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18th September 2012

Interview: Marina & the Diamonds

“I feel like I’ve broken through as a pop artist. I didn’t ever want to be an indie artist.”

“I’ve tailored the tour around the album. It’s called the Lonely Hearts Club, based on the assumption you’re going to be alone forever.” Tongue in cheek as it might be, the negativity of that mindset is an undeniably confusing one given the year Marina Diamandis has had; her electronically-fuelled second record, Electra Heart, hit number one in the UK album chart in May, and she spoke to The Mancunion from Leipzig, Germany, on one of the final dates of what’s been a mammoth summer tour.  Whilst divulging some of the obvious perks of being a part of such a huge production – supporting Coldplay in stadiums across Europe, she’s clearly keen to be back out playing to smaller, more devoted crowds at her own shows in the coming weeks.

“Coldplay’s the nicest tour you can be on really – the crew are fantastic, you get gourmet catering every day, and as a performer, it’s great to have the challenge every night of trying to hold people’s attention, and convince them to check you out after the show. But you can’t lie, your own shows are obviously much more exciting in the sense that people are there for you.” The tour’s stage production is set to reflect the new album’s themes, particularly in terms of the influence of Americana – “it’s based around a motel bedroom – there’s a chaise longue, hat stand, fizzing TV – girly fantasy stuff. The whole album’s based around American pop culture.”

Electra Heart follows Diamandis’ 2010 debut, The Family Jewels, and signals a radical departure, both musically and in image terms. It’s a concept album developed around an ‘Electra Heart’ alter-ego, that she’s previously described as “the antithesis of everything that I stand for,” but the term ‘concept album’ doesn’t necessarily mean it’s a thematically over-complicated record, as she explains: “it’s about love, basically, in the same way that so many pop albums are about love. The difference is that I wanted to create a fictional character to enable me to talk about having a fear of love, and the pain that can come with it, without having to apply it to myself and be embarrassed about talking about it.”

On the image change that has encompassed the record’s artwork, videos and her own fashion sense, she told us, “on the first album, image didn’t inspire me at all; fashion didn’t have any bearing. On this record, it was much more heavily inspiring in terms of the way I wrote the songs – the idea for the first track, ‘Bubblegum Bitch’, came when I was buying dresses in a thrift store – it got me thinking about that pop persona from the nineties that artists like Britney Spears had, and it made me want to turn that inside out, by creating this villainous character.”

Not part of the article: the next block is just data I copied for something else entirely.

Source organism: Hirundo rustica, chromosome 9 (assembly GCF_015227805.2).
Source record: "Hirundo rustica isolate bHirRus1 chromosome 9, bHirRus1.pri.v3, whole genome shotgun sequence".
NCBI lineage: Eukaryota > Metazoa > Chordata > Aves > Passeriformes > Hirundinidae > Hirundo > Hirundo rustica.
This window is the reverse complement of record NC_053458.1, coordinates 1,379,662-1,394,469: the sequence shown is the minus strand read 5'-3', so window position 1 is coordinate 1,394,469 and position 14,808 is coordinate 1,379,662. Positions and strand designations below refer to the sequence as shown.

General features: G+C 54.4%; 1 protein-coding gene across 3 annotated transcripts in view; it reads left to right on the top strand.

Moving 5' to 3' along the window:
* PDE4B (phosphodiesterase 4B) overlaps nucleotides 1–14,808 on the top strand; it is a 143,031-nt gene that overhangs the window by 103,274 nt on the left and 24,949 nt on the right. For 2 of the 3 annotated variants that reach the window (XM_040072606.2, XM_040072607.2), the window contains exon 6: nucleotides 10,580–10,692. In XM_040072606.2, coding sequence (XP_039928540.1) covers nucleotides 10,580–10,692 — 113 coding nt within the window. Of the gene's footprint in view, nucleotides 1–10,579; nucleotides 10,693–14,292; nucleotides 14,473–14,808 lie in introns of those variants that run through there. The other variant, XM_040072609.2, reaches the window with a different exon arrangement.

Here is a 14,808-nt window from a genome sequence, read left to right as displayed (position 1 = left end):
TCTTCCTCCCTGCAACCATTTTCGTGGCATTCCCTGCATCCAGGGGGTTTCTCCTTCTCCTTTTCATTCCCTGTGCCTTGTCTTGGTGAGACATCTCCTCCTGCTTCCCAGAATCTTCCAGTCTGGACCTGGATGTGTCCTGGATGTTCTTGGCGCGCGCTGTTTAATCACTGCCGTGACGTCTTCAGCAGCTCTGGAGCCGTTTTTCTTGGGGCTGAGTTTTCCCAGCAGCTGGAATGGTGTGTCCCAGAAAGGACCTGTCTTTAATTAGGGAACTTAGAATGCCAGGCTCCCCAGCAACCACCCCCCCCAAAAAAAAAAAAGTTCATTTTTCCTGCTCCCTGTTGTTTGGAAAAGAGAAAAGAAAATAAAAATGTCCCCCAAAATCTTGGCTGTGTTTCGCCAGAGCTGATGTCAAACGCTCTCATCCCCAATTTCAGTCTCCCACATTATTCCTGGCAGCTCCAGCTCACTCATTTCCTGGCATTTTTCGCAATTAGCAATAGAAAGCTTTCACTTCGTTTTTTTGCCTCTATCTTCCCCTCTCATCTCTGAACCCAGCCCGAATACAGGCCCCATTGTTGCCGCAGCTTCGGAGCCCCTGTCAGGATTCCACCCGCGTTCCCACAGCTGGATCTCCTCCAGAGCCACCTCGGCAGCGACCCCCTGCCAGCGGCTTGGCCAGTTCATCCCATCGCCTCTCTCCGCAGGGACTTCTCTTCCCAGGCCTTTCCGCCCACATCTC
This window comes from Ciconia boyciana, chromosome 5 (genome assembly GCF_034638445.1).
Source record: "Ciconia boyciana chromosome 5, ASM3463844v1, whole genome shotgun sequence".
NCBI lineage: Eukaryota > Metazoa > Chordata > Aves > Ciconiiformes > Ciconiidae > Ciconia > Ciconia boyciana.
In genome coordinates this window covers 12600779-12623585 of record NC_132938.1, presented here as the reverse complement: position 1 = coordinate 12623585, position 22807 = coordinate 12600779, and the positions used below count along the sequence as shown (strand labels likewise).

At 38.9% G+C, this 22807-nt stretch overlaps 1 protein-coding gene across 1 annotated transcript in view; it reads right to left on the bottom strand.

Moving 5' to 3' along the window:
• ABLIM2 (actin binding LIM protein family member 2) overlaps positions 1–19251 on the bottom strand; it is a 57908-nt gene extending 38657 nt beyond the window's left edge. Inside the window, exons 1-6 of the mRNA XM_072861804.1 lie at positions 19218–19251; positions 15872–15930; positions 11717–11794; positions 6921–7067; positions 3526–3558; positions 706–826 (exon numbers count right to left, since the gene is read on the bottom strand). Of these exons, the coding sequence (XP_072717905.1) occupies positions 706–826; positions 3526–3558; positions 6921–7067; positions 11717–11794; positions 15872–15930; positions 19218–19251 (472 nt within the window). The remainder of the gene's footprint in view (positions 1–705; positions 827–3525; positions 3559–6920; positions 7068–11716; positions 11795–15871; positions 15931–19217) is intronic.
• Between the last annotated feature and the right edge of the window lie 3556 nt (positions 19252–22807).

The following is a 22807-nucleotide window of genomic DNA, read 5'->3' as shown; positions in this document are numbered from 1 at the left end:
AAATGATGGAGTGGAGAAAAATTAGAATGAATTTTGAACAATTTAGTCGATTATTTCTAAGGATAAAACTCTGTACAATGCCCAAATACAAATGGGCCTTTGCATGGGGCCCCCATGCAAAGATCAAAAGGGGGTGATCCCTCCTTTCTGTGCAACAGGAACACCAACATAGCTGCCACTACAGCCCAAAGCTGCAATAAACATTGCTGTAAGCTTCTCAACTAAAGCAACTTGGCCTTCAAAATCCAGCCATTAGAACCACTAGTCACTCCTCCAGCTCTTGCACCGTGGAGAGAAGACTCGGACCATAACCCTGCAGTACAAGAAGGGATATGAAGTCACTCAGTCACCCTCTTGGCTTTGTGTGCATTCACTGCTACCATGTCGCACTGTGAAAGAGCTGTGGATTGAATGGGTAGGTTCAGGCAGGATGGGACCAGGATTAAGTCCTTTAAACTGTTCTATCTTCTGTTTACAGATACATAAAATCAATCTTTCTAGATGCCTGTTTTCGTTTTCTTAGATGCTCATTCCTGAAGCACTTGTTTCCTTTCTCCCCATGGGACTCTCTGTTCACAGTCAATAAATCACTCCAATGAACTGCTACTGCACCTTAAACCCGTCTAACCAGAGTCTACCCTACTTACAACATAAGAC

Diamandis also took the opportunity to set the record straight on her apparent claims that the UK ‘didn’t get’ Electra Heart, which she claims had been taken out of context; “the people I was talking about were the indie, leftfield press, rather than the people of the country I’m from. The UK press took the album too literally, and how can you take a song like ‘Bubblegum Bitch’ or ‘Homewrecker’ seriously? It’s obvious I’m joking.”

She also stressed that her pronouncement of having achieved ‘fuck all’ with her first record was more a symptom of her ambition than a reflection on the album itself: “it did really well for a leftfield album, but I was ambitiously disappointed in that I wanted to do bigger things…it’s weird how that’s seen as a bad thing. Every artist wants it. That’s why the new album getting to number one was such a big deal for me; I feel like I’ve broken through as a pop artist. I didn’t ever want to be an indie artist.”

Marina and her Diamonds – the latter, she says, being her fans rather than her backing band – visit Manchester twice in a week at the end of the month, with a headlining performance at the inaugural M13 festival preceding her own headline show. “I fucking love Manchester. I’ve always had big gigs there and always had an amazing time, although I suspect I’m not alone in that.” She’s less enthusiastic, though, when we tell her that M13 is to take place post-Freshers Week; “at least their hangovers can’t get any worse,” she groans.

She’s a little more guarded when it comes to discussing the video for new single ‘How to Be a Heartbreaker’, which filmed recently; it sounds set to be as divisive as the album it’s taken from. “All I can say is that it involves a lot of naked men,” she laughs, “and we’ll leave it at that.”

Marina and the Diamonds headline M13 Festival on September 29th, and play Academy 1 on October 6th.

Joe Goggins

Joe Goggins

Music Editor.

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